Convert a Nintendo 3DS Dock to USB C


After posting our USB type C board for the Wii U dock, we were contacted by a reader regarding the possibility of creating something similar for the Nintendo 3DS dock. Like the Wii U gamepad, the Nintendo 3DS uses a proprietary charging port, requiring a specific charger/cable.

It’s taken a while to release, but thanks to photos and details send by our reader, we were able to create something suitable.

Nintendo 3DS USB C dock PCB
Bare USB type C PCB for the Nintendo 3DS dock

This board is a near drop-in replacement for the original, though some minor sanding/modifications are required to the inside of the dock due to the physical size difference of the port. Still, it’s far less risky to modify the dock than modding the console itself, which could result in a broken 3DS.

Official Nintendo docks for the 3DS, New 3DS, 3DS XL and New 3DS XL all include the same PCB inside their respective dock, so this design is suitable for all four docks. Just be aware that any required trimming/sanding may differ slightly between the docks due to their different designs.

As ever, the board design (both with and without switch pads) are available on GitHub, so you can have a go at making one yourself. For pre-assembled boards, check out our Ko-Fi page to keep up to date with availability. If they’re not listed, you can get in touch through our contact page.

Removing the Original Board

As is typical for Nintendo handhelds, the dock is held together using tri-wing screws. Remove all six to gain access to the inside of the dock.

Be careful when pulling the two halves apart, as there are loose springs inside. It doesn’t matter if they fall out of position, just be sure not to lose them.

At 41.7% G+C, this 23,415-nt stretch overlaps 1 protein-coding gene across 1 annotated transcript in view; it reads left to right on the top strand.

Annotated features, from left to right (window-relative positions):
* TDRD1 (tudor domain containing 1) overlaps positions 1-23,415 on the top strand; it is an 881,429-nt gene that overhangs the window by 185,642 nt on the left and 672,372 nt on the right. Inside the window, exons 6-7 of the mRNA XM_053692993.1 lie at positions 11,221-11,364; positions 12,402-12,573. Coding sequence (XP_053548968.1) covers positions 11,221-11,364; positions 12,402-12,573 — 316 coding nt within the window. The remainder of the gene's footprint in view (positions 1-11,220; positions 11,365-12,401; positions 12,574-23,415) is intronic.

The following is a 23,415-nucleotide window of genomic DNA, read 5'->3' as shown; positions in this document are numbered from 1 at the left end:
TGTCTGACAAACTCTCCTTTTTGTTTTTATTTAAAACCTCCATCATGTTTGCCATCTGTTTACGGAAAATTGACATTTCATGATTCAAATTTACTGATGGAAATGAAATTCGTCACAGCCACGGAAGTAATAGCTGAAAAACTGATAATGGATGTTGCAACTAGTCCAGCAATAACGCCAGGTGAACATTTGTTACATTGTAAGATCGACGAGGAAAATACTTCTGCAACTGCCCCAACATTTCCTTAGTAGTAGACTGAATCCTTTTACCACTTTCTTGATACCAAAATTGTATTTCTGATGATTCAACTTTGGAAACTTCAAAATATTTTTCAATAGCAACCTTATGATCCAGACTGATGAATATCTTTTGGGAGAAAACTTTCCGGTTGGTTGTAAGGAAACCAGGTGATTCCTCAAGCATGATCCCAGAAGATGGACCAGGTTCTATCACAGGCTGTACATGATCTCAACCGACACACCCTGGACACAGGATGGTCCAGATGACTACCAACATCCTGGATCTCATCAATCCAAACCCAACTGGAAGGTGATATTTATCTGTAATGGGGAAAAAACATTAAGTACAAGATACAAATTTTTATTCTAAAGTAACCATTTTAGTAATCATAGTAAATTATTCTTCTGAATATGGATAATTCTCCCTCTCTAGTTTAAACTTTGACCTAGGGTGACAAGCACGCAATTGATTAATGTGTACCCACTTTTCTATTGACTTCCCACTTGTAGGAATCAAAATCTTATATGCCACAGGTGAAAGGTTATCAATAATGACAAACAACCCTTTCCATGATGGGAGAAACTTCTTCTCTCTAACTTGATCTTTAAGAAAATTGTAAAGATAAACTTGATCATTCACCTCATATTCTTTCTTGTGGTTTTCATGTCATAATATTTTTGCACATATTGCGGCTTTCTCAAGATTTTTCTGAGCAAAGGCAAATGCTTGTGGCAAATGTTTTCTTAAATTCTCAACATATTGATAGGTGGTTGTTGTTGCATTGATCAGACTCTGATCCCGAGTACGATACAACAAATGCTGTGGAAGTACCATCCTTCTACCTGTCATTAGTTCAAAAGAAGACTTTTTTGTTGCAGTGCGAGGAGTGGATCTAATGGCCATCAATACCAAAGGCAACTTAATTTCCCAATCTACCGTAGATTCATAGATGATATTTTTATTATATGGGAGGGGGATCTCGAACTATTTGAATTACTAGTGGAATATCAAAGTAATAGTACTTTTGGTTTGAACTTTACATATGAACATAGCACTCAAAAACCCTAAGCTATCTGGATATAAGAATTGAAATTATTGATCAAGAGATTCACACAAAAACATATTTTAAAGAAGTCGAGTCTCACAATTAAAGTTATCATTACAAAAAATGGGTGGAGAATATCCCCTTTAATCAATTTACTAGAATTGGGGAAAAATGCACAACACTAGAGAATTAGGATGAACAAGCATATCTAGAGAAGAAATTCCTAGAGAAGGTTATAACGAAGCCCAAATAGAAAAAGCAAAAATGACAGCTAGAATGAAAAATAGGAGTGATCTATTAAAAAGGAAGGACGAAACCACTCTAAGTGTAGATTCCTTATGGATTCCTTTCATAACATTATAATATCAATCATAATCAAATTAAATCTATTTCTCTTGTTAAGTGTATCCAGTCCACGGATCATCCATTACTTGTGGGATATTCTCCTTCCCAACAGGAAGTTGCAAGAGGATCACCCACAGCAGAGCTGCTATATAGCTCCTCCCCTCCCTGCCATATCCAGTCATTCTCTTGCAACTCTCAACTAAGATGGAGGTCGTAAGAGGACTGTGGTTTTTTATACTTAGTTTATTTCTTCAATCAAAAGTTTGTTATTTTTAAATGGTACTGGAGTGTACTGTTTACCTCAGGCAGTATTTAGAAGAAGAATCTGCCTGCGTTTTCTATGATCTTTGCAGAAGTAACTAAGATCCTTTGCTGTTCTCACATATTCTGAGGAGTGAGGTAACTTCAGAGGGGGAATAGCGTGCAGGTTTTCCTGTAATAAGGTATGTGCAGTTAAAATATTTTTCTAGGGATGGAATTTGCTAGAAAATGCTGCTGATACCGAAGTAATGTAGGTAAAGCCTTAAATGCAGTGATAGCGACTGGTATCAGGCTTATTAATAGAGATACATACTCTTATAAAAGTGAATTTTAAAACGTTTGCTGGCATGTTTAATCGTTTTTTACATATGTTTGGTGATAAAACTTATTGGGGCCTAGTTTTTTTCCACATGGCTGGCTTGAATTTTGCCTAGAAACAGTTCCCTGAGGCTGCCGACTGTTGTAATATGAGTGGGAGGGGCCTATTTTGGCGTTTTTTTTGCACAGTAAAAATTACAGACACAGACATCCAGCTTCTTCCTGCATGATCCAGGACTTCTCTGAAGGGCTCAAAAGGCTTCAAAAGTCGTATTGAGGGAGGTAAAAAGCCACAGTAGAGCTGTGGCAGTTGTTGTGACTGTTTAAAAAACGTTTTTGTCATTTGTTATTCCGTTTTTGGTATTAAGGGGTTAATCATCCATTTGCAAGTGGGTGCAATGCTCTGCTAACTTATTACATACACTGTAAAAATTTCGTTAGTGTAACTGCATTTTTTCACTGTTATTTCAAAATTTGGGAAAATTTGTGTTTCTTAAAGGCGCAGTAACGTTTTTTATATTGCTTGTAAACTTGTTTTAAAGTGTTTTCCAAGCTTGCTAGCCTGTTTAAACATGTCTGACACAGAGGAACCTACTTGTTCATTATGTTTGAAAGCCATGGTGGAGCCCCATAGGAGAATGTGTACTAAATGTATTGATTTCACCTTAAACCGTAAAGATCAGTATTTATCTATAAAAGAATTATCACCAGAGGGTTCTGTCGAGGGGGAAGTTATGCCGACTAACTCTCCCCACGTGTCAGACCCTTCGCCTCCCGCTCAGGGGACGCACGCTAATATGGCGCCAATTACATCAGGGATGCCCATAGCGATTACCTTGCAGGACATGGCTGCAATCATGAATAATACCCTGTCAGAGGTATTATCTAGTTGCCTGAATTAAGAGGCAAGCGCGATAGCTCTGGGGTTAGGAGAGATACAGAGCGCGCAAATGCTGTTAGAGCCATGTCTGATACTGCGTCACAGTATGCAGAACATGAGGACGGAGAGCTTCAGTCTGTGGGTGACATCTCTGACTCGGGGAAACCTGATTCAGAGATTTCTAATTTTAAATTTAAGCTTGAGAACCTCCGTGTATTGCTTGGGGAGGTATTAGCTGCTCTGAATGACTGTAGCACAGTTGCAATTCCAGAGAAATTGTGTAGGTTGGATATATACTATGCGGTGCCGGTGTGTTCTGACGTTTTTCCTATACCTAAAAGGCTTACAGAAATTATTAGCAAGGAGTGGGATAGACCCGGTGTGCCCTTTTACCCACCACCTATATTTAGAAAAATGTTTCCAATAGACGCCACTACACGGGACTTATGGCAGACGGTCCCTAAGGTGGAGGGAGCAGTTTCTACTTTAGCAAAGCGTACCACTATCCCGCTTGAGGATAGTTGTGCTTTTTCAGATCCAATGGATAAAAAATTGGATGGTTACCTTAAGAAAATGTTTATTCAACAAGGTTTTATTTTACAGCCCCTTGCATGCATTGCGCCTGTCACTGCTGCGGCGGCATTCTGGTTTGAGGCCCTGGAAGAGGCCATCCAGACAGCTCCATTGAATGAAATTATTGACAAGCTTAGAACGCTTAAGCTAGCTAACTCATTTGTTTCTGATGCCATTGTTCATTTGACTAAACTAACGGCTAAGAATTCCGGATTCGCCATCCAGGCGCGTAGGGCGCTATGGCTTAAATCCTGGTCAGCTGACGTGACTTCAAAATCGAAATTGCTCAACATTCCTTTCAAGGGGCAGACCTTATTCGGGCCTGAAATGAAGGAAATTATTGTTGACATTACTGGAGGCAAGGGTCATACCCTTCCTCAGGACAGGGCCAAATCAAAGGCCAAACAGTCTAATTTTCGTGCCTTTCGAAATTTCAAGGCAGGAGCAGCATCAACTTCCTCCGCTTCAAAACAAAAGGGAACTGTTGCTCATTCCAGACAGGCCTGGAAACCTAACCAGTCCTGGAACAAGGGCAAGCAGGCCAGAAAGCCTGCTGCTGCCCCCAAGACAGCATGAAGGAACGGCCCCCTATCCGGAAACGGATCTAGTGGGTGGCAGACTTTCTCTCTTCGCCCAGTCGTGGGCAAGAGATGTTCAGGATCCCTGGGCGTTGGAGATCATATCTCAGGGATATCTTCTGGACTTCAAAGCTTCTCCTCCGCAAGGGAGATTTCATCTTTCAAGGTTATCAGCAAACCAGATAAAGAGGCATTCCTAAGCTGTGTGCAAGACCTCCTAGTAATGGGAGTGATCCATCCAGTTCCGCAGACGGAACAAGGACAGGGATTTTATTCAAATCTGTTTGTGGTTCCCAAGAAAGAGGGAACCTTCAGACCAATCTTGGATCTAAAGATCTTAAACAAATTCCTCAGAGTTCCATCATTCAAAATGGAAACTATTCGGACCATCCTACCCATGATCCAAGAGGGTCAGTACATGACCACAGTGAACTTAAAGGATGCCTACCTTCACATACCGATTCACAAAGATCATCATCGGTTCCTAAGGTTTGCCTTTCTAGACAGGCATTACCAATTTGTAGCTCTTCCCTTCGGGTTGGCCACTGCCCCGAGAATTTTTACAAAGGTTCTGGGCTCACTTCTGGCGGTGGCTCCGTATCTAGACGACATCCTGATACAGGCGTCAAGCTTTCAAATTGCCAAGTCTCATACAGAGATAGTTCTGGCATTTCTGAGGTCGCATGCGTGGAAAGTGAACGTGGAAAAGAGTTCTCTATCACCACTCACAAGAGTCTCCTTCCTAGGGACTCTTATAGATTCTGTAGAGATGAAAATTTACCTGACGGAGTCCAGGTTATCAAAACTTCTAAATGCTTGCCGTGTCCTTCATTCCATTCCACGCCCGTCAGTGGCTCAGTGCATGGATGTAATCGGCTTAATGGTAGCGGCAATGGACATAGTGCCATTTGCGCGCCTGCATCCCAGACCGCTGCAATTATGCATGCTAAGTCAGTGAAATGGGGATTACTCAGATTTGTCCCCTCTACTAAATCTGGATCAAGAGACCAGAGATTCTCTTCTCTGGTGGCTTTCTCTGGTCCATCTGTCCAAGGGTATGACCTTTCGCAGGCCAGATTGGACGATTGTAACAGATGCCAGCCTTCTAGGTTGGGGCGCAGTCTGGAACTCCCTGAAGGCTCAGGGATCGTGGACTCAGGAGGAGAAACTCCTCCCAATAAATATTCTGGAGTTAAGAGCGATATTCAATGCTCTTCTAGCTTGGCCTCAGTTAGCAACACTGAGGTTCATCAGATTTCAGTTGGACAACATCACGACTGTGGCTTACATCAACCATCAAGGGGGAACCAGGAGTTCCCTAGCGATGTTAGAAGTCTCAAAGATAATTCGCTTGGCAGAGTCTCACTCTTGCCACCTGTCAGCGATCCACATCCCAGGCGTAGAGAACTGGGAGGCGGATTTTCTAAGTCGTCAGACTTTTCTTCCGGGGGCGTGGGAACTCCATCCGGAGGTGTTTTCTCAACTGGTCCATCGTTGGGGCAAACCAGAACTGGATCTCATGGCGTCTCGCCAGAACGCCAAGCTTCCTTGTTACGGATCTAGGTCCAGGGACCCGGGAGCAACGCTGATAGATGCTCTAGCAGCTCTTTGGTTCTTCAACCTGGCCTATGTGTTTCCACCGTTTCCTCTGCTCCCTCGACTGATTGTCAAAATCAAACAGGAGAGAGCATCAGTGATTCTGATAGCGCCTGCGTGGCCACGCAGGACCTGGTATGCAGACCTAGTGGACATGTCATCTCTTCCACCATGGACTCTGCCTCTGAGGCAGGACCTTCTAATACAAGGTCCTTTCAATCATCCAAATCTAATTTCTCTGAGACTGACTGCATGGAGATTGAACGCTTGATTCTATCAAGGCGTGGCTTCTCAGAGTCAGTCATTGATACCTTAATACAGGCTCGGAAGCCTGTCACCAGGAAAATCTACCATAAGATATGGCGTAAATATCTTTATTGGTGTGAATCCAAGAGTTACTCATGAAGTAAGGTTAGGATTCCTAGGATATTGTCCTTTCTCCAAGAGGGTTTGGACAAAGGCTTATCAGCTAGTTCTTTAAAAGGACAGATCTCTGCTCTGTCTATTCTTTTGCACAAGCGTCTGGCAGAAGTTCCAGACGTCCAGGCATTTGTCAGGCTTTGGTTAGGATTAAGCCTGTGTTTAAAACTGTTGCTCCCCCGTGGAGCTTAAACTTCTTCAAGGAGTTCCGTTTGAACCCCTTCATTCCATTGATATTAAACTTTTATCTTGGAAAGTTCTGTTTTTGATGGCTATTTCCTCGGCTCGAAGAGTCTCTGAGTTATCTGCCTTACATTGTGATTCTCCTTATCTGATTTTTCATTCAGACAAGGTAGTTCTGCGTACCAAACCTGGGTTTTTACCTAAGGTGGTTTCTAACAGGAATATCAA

Inside the dock
Inside the dock, with the original board still fitted

The original charging board is friction-fit, with no screws holding it in place. Lift the board off the mounting posts to gain access to the solder pads underneath. You can then desolder the original board from the dock.

Modifying the Dock

The USB type C port is wider than the original. To get the dock to fit around the new port, the lower half of the dock needs to be altered.

Using a file, sandpaper or other instrument, widen the hole roughly as shown below. You can hold the port up to the area to get an idea of the right amount to cut. Alternatively, you can cut this section off entirely, though there will be a larger hole in the dock where the plastic has been removed.

Trimmed outer section
Trimmed section surrounding the USB type C port

You’ll also need to remove some plastic inside the dock. To do this, we’d recommend fitting the new board in place (it should be a tight fit) to allow regular test fits during the process.

Sanding results
The result of our sanding efforts

This is the result of our efforts, though a little more could be removed from around the screw hole. This appears to be the main point at which the board makes contact with the shell – it might not be necessary to trim/sand quite as much of the inside as we ended up doing.

New PCB fitted to the dock
New PCB fitted inside the dock, ready for soldering

Once you’re happy, solder the two wires onto the new board. If you’re using the switch version, you’ll also want to install a switch to the shell at this point. If you have a switch version of the board, you can simply bridge the two pads if you no longer wish to use one.

It’s probably a good idea to apply power to the board, and check the two output pads/contacts are getting the correct voltage. Once you’re happy, you can put the dock back together.

Fitting the springs
Note the position of the springs, which are sat on removable plastic pieces

Note the position of the three plastic pieces, which have the springs sat on top of them. Be careful when putting the two halves back together, to keep the springs in place.

Finished Dock

Here are a few photos of the finished dock. Not the neatest, but this was the first attempt at trimming the dock.

Finished dock
The finished dock

We might look at adding a 3D printed cover to this in the future, just to make it look tidier. Not that it’s visible when plugged in, but we know it’s there.

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